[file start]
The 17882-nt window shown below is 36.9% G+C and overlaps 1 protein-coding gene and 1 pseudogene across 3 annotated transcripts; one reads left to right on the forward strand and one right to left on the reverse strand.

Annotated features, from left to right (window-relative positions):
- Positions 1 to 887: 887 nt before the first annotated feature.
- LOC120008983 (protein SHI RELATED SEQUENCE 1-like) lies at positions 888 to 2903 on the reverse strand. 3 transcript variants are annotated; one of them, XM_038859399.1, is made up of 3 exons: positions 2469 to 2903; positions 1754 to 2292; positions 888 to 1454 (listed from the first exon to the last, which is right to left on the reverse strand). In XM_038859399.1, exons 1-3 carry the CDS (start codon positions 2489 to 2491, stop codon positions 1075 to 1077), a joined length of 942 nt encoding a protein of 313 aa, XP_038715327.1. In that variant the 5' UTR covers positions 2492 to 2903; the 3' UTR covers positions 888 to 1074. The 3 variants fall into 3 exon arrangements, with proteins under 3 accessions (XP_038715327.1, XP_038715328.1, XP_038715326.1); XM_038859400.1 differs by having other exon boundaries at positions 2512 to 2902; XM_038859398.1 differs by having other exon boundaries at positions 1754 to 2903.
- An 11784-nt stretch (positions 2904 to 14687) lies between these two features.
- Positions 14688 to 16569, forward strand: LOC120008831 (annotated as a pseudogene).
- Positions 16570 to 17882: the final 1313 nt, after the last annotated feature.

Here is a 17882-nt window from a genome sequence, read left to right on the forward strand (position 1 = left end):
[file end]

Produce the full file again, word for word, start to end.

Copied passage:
The 17882-nt window shown below is 36.9% G+C and overlaps 1 protein-coding gene and 1 pseudogene across 3 annotated transcripts; one reads left to right on the forward strand and one right to left on the reverse strand.

Annotated features, from left to right (window-relative positions):
- Positions 1 to 887: 887 nt before the first annotated feature.
- LOC120008983 (protein SHI RELATED SEQUENCE 1-like) lies at positions 888 to 2903 on the reverse strand. 3 transcript variants are annotated; one of them, XM_038859399.1, is made up of 3 exons: positions 2469 to 2903; positions 1754 to 2292; positions 888 to 1454 (listed from the first exon to the last, which is right to left on the reverse strand). In XM_038859399.1, exons 1-3 carry the CDS (start codon positions 2489 to 2491, stop codon positions 1075 to 1077), a joined length of 942 nt encoding a protein of 313 aa, XP_038715327.1. In that variant the 5' UTR covers positions 2492 to 2903; the 3' UTR covers positions 888 to 1074. The 3 variants fall into 3 exon arrangements, with proteins under 3 accessions (XP_038715327.1, XP_038715328.1, XP_038715326.1); XM_038859400.1 differs by having other exon boundaries at positions 2512 to 2902; XM_038859398.1 differs by having other exon boundaries at positions 1754 to 2903.
- An 11784-nt stretch (positions 2904 to 14687) lies between these two features.
- Positions 14688 to 16569, forward strand: LOC120008831 (annotated as a pseudogene).
- Positions 16570 to 17882: the final 1313 nt, after the last annotated feature.

Here is a 17882-nt window from a genome sequence, read left to right on the forward strand (position 1 = left end):